For some of the writers (including both Palestinian Christians and a number of Messianic Jews), that peace could conceivably be manifested, to a degree anyway, in the two-state solution that is being discussed in current peace talks. For others, that vision of peace is for a time far in the distance, when Jesus’ Kingdom is here in fullness.

But what strikes me as critically important is that people with different theological perspectives, who are willing to look at reality honestly and think carefully, can envision Jews and Arab living peacefully and equally as brother and sisters.”

Simply put, different theologies are helpful if sufficiently nuanced and complex, and the only good theology is the one that envisions Jews and Arabs living peacefully together. Avoiding labels to promote a label, avoiding theology to promote a theology, and avoiding politics to promote politics is a favorite tactic of progressives. The appeal to relativism to promote an absolute is deceptive even if the absolute is fundamentally good.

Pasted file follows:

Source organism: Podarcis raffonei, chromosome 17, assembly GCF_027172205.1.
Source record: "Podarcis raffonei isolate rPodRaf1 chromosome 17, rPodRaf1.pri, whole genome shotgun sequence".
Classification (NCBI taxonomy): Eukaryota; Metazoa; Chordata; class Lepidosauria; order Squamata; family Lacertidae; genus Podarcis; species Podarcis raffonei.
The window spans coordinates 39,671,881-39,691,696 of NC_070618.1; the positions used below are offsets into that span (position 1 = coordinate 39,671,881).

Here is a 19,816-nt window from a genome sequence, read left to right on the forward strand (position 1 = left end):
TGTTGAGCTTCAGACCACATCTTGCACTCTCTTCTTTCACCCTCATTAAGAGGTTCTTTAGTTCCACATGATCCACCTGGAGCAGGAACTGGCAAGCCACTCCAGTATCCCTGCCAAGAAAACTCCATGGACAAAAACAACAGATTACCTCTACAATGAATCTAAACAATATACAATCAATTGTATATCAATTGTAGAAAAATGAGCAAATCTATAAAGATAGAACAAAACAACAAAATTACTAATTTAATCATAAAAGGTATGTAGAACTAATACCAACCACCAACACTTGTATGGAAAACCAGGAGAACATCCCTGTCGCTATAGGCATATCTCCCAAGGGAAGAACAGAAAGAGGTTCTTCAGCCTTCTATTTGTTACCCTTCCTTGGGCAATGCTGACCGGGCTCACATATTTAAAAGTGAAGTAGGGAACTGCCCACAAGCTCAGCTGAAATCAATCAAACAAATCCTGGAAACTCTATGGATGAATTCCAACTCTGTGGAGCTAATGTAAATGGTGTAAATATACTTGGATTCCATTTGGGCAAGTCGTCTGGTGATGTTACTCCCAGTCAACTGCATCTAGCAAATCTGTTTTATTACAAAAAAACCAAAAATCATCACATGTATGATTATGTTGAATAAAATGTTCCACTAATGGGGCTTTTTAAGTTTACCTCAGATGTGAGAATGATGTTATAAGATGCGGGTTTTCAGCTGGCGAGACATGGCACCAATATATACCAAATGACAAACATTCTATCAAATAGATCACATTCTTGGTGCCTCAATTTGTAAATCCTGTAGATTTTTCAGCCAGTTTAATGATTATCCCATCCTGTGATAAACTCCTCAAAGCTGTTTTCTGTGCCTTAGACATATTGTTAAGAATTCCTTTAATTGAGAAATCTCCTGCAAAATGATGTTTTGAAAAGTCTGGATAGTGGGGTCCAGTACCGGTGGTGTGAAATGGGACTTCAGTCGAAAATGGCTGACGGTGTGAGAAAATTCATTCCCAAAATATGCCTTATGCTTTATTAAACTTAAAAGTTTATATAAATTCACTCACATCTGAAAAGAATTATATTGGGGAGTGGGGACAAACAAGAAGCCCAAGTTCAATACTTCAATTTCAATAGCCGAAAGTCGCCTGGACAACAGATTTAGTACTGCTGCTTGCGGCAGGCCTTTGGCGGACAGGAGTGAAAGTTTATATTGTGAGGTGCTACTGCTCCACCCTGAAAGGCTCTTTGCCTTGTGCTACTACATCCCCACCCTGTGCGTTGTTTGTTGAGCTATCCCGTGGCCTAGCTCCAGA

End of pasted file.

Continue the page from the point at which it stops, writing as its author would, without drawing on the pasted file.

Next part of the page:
On the surface, “Impact: Holy Land” did bring together diverse speakers and participants in a spirit of peace and reconciliation. But just below the surface were the usual expectations that all Christians should embrace the nationalistic Palestinian Liberation cause. It is this expectation that limited the effectiveness of the event and fosters the very distrust many hope to overcome.